The 1940s were the peak of the Golden Era of Cinema. Iconic films like Casablanca, Citizen Kane, The Maltese Falcon and It’s a Wonderful Life filled theaters with larger than life characters created by legendary filmmakers.
In Sydney, tucked inside the art deco Paramount House building that served as Paramount Pictures’ 1940 Oceania headquarters, was a basement screening room where executives got their first glimpse of many of these groundbreaking films. It is this venue so rich in cinematic history that will once again showcase cutting-edge films as The Sydney World Film Festival begins a new era in 2018.
The Sydney World Film Festival was launched in 2015 as an online film festival. The online environment and the technology that made it possible was critical to the success of myriad filmmakers whose works would probably never have been screened at conventional festivals.
Having a film selected at Sydney World Film Festival was about industry prestige since the format only allowed private screenings for an international jury. Beginning in 2018, this distinguished festival enters a new era as its first brick-and-mortar event is held at the Golden Age Cinema. Free and open to the public for the first time, this venue will allow filmmakers to witness the impact their films on a live audience.
The festival aims to introduce quality, non-mainstream films from global filmmakers. Previous highlights include filmmakers such as Marina Stepanska, Sona Moghaddam, Dimitris Katsimiris, Luca Leoni, Yoav Tal, Asa Eitan, Or Kan tor, Pia Lauritz, Lemuel Lorca, Juan Sebastián Martínez Mora, Zheng Laizhi, Abbas Sendi, Rosa von Praunheim, Elvis Lu, Latifa Said, Lourdes Sandoval, Vladimir Beldian, Sugandha Garg, Tamara Vittoz, Lucia Lalor, André Marques, Cristina Lladosa, Joaquín Vallet, Levente Kölcsey, Christian Calon, Darko Vukić, Vojtěch Domlátil, Magda Fernandez, and more!
Inspired by the grand screening rooms of the past and born of today’s interconnected world, the 2018 Sydney World Film Festival will serve as a showcase for the work of cinema masters as well as rising talents. We are thrilled to offer filmmakers this fantastic opportunity.
The first edition of the Brussels Independent Film Festival closed on Sunday evening with the presentation of the 'Atomium Film Awards'. The filmmakers were crowned with chocolate and thus edible figurines of the Atomium, made by chocolatier Wim Vyverman.
The prize for the best narrative feature film went to 'Bad poetry Tokyo' (Japan) by Anshul Chauhan. The debut film had it's world premiere at the festival and tells the story of a 30 year old aspiring actress who makes a living as a hostess at a shady club in Tokyo. Betrayed by her lover and her dreams crushed,broken woman leaves Tokyo for her hometown in the countryside after five years of no contact with her family. There she reconnects with an old flame but is also forced to confront some unpleasant truths about her past.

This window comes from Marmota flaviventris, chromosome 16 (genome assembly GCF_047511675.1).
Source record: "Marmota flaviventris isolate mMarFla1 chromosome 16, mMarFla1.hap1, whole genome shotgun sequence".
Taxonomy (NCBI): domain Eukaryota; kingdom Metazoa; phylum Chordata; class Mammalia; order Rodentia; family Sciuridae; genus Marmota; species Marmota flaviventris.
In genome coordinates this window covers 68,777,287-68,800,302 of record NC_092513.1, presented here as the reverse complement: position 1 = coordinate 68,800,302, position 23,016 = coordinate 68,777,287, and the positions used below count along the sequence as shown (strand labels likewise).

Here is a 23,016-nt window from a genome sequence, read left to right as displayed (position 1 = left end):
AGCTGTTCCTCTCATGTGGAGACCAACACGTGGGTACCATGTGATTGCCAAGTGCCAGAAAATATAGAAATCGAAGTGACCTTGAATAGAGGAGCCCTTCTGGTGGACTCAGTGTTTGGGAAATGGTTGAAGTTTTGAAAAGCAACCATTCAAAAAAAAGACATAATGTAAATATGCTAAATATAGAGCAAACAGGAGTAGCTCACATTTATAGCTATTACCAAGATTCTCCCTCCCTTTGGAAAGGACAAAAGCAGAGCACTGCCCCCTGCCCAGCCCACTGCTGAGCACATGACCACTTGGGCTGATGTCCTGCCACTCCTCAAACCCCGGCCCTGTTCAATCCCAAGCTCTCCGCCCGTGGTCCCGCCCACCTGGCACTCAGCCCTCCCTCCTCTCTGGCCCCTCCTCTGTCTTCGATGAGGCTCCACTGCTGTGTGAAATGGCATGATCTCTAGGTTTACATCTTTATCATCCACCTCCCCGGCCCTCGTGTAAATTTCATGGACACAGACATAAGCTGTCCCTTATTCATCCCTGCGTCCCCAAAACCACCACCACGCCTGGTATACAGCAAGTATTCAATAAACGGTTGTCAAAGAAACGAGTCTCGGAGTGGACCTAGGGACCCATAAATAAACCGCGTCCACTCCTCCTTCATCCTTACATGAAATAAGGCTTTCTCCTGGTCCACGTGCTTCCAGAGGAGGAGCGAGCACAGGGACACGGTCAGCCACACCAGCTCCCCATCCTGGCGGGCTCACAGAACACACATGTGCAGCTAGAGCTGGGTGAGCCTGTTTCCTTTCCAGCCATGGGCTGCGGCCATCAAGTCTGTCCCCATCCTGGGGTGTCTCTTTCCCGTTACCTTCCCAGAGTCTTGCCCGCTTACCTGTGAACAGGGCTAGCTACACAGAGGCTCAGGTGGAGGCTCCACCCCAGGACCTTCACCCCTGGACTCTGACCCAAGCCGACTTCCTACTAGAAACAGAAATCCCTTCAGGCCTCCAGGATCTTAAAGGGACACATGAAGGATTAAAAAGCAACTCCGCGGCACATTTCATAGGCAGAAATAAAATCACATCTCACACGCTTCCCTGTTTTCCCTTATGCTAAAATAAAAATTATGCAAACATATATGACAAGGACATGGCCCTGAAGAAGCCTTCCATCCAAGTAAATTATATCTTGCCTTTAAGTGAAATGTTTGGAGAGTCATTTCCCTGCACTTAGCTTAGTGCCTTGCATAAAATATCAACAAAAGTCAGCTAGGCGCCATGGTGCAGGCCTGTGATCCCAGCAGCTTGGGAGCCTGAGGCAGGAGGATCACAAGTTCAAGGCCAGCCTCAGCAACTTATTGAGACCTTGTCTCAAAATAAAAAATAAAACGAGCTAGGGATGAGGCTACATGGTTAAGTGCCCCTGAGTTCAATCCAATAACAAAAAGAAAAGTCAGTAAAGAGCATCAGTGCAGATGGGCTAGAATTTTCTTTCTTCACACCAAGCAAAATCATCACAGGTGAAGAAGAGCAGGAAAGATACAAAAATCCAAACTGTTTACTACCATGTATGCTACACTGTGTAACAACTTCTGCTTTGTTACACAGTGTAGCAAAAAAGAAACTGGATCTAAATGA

'How camels become lions' (Belgium) by Lydia Rigaux received the award for best Belgian film. "In four episodes, four members of a family tell how exhausted they are to work as a work animal. They realize that their work has no meaning and experience a spiritual emptiness ".
The prize for the best documentary feature was for 'Harm' from Hungary by director Dénes Nagy. 'Mum, I'm back' (Greece) by Dimitris Katsimiris received the prize for best narrative short film. The best documentary short film went to 'Sherry' (USA) by Eliane Lima. The best experimental film was for Alireza Keymanesh and Amir Pousti for 'Flatland' (Iran). 'SOG' by German Jonatan Schwenk finally won the prize for best animated film.
Out of more than 2,000 entries, 67 films were selected to be screened. The 39th edition of the festival started on 11 February in the Atomium with a selection of experimental films. Films were also screened in Cinema Galeries in the city center.
The Brussels Independent Film Festival found its inspiration with the Brussels International Independent Film Festival, which started in 1974 but ended in 2012. The festival focused on experimental, provocative films. Among others Pedro Almodóvar, François Ozon and Nanni Moretti were invited. "We do not have a red carpet, we do not organize fancy parties. We just want to show films and all screenings are free, with popcorn ", says organizer Kris De Meester. "That's how we want to present the more difficult films and make it accessible to a large audience."
The Hong Kong Salento International Film Festival in its 5th year, from Wednesday May 11 through Sunday May 15 , will bring a selection of the best of the Salento International Film Festival 2015. An eclectic selection of independent films from all over the world to be screened in one of the coolest venues in Hong Kong.